A federal judge ruled that a biblically based denunciation of homosexuality was a “crime against humanity.”
In his decision in the case of Sexual Minorities Uganda (SMUG) v. Lively, U.S. District Court Judge Michael Ponsor held that Scott Lively, an evangelical pastor, was “aiding and abetting a crime against humanity” when Lively spoke in Uganda and in America against homosexual behavior.
Ponsor wrote in his 79-page opinion that Lively’s message was “analogous to a terrorist designing and manufacturing a bomb in this country, which he then mails to Uganda with the intent that it explode there.”
The plaintiff in the case is a consortium of groups based in Kampala, Uganda that fight for “fair and equal treatment of lesbian, gay, bisexual, transgender, and intersex (LGBTI) people” in the East Africa region.
Ponsor says that Lively, by publishing tracts and delivering discourses condemning same-sex relationships, was acting as “an upper-level manager or leader of a criminal enterprise.”
While in Uganda, Lively praised local pastors working to fight the proliferation of sexual activity between those of the same gender, basing his remarks on his interpretation of the Bible’s condemnation of such behavior.
“I’ve never done anything in Uganda except preach the Gospel and speak my opinion about the homosexual issue,” Lively told the New York Times.
Reading between the lines, it becomes apparent that the “criminal enterprise” in which Ponsor found Lively engaged was that of believing, preaching, and promoting Judeo-Christian morality in an age that glorifies ungodliness and exalts satisfaction of appetites above the sacrifice of self to the will of God.
Ponsor, a 1994 Clinton appointee, calls Lively’s Ugandan hosts “co-conspirators” in Lively’s violations of “international norms.”
Harry Mihet, Lively’s lawyer, responded to Ponsor’s decision to allow the case against his client to proceed.
We are disappointed with the decision because we believe SMUG’s claims are firmly foreclosed, not only by the First Amendment right to free speech, but also by the Supreme Court’s recent decision in Kiobel, which eliminated Alien Tort Statute claims for events that allegedly occurred in foreign nations. We are still reviewing the court’s ruling, and will continue to vigorously defend Mr. Lively’s constitutional rights, with confidence that he will ultimately be vindicated.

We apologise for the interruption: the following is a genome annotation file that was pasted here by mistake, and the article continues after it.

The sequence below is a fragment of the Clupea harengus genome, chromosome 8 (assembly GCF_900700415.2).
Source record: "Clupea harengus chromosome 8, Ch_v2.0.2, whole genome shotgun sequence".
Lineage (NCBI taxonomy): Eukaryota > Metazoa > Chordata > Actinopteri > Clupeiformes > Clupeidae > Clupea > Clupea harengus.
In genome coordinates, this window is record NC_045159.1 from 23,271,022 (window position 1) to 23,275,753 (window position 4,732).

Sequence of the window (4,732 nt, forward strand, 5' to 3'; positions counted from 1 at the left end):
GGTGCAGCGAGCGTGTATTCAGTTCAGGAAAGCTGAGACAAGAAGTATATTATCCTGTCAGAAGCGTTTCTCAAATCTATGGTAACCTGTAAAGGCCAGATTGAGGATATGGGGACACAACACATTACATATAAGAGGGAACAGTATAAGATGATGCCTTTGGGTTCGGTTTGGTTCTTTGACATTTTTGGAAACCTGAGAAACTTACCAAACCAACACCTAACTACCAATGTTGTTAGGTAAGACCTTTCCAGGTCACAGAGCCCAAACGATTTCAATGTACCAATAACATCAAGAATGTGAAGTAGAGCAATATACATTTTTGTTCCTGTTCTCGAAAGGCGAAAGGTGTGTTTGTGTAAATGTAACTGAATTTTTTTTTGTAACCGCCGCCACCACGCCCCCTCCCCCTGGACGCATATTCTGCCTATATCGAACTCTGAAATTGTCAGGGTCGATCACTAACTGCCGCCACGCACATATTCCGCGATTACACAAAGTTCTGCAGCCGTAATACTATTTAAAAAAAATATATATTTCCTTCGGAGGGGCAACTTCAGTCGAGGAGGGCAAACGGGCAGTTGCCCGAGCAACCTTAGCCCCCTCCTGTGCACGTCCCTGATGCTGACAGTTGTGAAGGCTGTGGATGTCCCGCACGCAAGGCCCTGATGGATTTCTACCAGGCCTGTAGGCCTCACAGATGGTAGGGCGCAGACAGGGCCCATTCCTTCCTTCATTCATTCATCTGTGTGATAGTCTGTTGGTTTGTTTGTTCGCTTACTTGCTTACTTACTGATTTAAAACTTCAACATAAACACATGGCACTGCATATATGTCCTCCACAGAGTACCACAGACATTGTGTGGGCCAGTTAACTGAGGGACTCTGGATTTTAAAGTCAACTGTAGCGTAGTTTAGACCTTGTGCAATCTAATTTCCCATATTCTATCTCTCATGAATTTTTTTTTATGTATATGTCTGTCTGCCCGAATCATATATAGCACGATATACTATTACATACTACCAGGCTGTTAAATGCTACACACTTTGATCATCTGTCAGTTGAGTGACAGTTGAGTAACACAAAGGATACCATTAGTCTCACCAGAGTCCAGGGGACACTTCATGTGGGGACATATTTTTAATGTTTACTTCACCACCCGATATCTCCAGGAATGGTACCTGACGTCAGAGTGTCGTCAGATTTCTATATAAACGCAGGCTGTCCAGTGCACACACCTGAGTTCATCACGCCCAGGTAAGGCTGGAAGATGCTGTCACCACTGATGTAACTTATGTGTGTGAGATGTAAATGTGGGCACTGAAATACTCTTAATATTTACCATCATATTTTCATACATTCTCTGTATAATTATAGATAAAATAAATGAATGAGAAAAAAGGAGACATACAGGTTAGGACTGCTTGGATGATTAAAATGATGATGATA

Mihet’s comments were echoed by Mat Staver, founder of Liberty Council, the organization representing Lively. “Like all American citizens, Lively enjoys a fundamental First Amendment right to engage in nonviolent political discourse anywhere in the world,” Staver said.
Beyond the de jure banning of biblical morality by a Bill Clinton appointee, there is another curious political connection in the persecution of Pastor Lively.
SMUG is represented in its suit against Lively by the Center for Constitutional Rights (CCR). CCR receives substantial financial support from George Soros’s Open Society Institute and the Ford Foundation. It should come as no surprise that these groups would be the money behind an attack on the First Amendment, the Bible, the freedom to exercise religion, and the freedom to express those beliefs in the public forum.
There are serious First Amendment implications in Ponsor’s ruling, should it be upheld on appeal.
Among other protections, the First Amendment forbids the federal government from making any law “prohibiting the free exercise” of religion. Ponsor’s comparison of the expression of religious beliefs with terrorism would convert federal tort statutes (in this case, the Alien Tort Statute) into forceful fetters on the right of Americans to share their faith.
Furthermore, beyond the obliterations of all barriers to belief provided by the First Amendment, Ponsor’s ruling would welcome into the federal courts groups determined to subject Christianity and Christians to the will of progressive and irreligious judges.
Chilling speech – religious or political – is a dangerous gambit for the establishment, but one that pays off handsomely when it works. Perhaps that is why judges, lawmakers, and presidents continue pursuing that path.
In a blog post, one writer reminded readers of several recent attempts by politicians to portray thoughts as threats: